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Combines & Harvesters Discussion Forum

Pic-(3) JD 105's Custom Cutting Wheat In 1970

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1206SWMO

11-22-2012 08:54:47
184.63.255.75



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I was recently going thru some old papers and found a neat custom combining story..It was from the June 7,1970 Kansas City Star newspaper...It was about the Gene Watson family from Wayside,KS...

In 1969 they purchased (7) new 105 John Deere combines (no cabs) with 20 ft headers..They also had 7 grain trucks,2 pickups,3 travel trailers,and the family car..Their total investment was some over $200,000..That wouldnt go very far today..

At age 44 this was Genes 6th season of custom combining...His 5 sons ranging from age 12 thru 24 were part of the crew..Their run started at Temple,Texas and ended up at Bismarck,N Dakota..

One of the pictures in the story showed them putting a new engine on one of the 105's..They carried a spare with them..

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mike plotner

11-23-2012 12:24:07
71.50.34.3



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 Re: Pic-(3) JD 105's Custom Cutting Wheat In 1970 in reply to 1206SWMO, 11-22-2012 08:54:47  
wouldnt mind having those 105s around for a while. even if they are LP inteasd of diesel!



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DeltaRed

11-23-2012 17:45:10
67.6.219.50



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 Re: Pic-(3) JD 105's Custom Cutting Wheat In 1970 in reply to mike plotner, 11-23-2012 12:24:07  
Mike,I have 2 to sell in western Colorado....



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R Wyler

11-23-2012 15:11:04
70.137.21.7



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 Re: Pic-(3) JD 105's Custom Cutting Wheat In 1970 in reply to mike plotner, 11-23-2012 12:24:07  
Yes those are built to last and be practical to repair and maintain. I would like to find a 95 or 105. Dad run a 95 for years. I know those are a big combine. Anyone that thinks they are small needs to pitch bundles into a thresher or better yet to it all by hand like in the past. We are liable to be getting back there if things keep up like they are and I do believe times are going to continue to worsen.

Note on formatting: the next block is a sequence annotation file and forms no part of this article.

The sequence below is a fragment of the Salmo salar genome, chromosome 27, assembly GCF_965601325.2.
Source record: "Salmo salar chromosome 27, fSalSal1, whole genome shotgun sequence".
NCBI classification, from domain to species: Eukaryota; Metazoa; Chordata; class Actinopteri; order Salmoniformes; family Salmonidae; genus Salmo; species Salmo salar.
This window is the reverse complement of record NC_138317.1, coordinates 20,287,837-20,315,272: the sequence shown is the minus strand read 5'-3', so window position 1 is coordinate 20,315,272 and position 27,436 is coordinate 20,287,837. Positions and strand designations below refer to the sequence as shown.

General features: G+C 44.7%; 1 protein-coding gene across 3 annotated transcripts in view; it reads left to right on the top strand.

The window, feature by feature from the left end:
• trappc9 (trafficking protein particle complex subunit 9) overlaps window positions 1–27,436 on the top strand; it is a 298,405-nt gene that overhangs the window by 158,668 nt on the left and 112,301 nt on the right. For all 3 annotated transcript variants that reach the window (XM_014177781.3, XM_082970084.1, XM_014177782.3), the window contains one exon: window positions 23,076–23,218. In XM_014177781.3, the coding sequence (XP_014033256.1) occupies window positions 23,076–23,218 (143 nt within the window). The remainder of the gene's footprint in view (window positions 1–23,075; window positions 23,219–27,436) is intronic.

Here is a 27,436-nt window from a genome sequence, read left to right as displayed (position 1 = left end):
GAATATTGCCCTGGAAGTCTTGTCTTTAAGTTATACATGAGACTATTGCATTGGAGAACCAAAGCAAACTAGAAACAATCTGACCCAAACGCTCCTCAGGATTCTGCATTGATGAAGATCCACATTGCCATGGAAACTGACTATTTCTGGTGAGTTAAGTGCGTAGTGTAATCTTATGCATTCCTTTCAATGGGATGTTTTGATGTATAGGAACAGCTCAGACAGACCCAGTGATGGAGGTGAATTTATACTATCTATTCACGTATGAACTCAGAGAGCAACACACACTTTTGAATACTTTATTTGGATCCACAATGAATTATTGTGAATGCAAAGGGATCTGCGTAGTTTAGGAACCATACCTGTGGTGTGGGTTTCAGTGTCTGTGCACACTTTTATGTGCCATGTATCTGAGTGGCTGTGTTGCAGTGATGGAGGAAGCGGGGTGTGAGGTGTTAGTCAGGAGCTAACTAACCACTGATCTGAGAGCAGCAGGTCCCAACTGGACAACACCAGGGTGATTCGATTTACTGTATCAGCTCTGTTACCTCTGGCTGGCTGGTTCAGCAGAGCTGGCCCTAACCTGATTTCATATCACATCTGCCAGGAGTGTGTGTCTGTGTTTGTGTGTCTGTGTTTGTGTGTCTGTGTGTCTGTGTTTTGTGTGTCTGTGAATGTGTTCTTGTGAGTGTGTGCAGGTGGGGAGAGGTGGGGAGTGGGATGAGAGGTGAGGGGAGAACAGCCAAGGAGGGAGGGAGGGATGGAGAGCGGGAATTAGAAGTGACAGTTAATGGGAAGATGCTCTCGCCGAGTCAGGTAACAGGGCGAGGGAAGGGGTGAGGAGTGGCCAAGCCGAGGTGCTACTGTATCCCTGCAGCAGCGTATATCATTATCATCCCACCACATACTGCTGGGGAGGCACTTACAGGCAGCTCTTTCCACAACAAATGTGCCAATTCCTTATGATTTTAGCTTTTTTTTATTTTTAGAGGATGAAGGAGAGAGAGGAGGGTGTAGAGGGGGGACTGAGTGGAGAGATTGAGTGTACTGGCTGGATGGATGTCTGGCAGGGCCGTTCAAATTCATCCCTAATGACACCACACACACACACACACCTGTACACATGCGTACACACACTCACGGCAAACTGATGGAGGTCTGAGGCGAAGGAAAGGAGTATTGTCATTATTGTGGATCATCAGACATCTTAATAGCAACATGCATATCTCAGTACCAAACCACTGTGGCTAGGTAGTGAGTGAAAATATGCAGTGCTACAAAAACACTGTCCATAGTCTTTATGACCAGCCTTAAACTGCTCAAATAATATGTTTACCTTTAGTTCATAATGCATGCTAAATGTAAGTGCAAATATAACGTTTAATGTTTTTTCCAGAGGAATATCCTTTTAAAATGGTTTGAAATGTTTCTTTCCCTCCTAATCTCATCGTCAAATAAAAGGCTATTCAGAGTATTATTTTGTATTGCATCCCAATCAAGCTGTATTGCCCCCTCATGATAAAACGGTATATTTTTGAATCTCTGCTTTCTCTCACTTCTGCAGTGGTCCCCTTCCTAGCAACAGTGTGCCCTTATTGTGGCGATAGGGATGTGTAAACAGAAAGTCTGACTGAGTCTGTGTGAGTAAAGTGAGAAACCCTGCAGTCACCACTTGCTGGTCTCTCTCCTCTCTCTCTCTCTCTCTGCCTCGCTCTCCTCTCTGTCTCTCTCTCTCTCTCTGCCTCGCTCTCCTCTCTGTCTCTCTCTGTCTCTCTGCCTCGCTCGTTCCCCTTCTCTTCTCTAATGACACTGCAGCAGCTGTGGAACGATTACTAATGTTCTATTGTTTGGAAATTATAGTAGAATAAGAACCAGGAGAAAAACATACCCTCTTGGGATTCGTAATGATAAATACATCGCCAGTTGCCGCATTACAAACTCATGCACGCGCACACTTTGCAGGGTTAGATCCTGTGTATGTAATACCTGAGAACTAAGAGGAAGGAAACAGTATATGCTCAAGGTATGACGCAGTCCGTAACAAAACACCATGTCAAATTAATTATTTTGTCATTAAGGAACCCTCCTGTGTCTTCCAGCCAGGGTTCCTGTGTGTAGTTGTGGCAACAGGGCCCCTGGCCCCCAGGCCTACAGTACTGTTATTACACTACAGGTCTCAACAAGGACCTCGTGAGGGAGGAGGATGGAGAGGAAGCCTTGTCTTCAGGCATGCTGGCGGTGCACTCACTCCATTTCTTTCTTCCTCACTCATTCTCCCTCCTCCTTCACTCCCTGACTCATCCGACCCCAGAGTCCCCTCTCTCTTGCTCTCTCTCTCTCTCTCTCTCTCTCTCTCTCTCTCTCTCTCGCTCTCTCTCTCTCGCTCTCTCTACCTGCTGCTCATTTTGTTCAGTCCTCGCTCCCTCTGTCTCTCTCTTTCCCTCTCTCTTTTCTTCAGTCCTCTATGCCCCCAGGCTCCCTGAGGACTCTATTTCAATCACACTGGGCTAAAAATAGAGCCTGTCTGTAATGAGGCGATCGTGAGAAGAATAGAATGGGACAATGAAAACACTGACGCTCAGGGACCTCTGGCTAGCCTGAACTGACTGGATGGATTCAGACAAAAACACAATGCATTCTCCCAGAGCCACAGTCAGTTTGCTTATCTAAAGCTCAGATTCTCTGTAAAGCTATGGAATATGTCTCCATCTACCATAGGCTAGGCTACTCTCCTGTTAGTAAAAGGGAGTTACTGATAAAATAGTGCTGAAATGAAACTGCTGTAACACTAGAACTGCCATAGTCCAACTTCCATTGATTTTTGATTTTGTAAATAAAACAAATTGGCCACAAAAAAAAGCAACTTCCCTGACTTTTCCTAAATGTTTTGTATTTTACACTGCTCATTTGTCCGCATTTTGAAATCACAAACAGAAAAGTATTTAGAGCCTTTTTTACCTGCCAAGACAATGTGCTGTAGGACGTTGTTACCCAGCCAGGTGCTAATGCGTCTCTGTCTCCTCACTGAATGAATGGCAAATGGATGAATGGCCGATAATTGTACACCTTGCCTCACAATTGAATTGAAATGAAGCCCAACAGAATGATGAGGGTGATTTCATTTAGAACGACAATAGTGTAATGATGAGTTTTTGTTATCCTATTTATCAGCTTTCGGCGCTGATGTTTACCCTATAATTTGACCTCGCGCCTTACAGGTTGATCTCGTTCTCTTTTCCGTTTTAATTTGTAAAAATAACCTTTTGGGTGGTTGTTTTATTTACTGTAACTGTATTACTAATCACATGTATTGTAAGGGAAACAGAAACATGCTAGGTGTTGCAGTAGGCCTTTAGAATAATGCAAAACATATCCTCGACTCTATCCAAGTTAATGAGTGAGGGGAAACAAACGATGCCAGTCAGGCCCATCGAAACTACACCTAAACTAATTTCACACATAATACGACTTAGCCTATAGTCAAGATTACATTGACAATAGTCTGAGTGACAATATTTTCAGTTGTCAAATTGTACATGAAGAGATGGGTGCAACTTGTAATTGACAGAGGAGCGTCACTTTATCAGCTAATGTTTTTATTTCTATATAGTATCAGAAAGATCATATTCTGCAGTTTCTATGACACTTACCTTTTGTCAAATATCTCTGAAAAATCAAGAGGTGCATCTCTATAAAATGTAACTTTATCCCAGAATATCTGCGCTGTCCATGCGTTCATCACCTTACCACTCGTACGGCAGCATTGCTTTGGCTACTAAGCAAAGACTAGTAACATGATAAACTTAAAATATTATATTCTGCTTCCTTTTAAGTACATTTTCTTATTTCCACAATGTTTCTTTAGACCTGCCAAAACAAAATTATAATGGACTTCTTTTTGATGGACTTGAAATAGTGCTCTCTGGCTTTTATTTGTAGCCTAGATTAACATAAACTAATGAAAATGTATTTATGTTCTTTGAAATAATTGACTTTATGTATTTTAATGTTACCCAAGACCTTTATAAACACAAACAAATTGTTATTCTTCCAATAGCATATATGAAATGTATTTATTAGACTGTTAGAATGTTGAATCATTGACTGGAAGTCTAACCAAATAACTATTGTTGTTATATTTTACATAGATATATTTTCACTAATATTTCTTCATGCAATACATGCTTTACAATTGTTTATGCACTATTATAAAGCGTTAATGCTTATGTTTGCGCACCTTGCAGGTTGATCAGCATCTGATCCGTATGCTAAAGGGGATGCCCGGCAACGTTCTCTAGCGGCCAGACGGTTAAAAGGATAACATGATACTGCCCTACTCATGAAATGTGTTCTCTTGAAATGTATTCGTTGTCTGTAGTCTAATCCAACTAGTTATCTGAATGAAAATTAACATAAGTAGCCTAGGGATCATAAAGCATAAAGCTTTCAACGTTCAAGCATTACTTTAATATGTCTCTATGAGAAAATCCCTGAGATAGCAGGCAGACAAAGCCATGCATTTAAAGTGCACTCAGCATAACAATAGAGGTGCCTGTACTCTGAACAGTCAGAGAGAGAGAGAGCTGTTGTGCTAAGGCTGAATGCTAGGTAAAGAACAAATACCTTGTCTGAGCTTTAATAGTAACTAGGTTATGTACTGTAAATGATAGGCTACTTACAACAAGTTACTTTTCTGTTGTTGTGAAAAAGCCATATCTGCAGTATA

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R Wyler

11-23-2012 10:42:08
70.137.21.7



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 Re: Pic-(3) JD 105's Custom Cutting Wheat In 1970 in reply to 1206SWMO, 11-22-2012 08:54:47  
Great pic. Almost never see 5 series here anymore. I am surprised those were cabless. Too bad solid practical machines like this are being done away with. Cabs are very nice and a water cooler works well here in okla plus alot less $$ than an AC to repair. I have a good roof to keep the sun off. The chaff irritates my eyes something terrible need to find some good aviator goggles.



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tomstractorsandtoys1

11-23-2012 10:19:08
64.136.27.163



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 Re: Pic-(3) JD 105's Custom Cutting Wheat In 1970 in reply to 1206SWMO, 11-22-2012 08:54:47  
Thanks for posting,old stuff like this is neat.We have 2 95 combines and a 55.I am the only person in my area running old stuff anymore.There are very few 3300,4400 and 6600's left anymore.



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gtractorfan

11-22-2012 18:28:36
71.66.229.3



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 Re: Pic-(3) JD 105's Custom Cutting Wheat In 1970 in reply to 1206SWMO, 11-22-2012 08:54:47  
Wonder if they ran that close to each other most the time. There'd be less dust if they stayed away from each other.



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Fixerupper

11-22-2012 20:00:34
100.42.82.30



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 Re: Pic-(3) JD 105's Custom Cutting Wheat In 1970 in reply to gtractorfan, 11-22-2012 18:28:36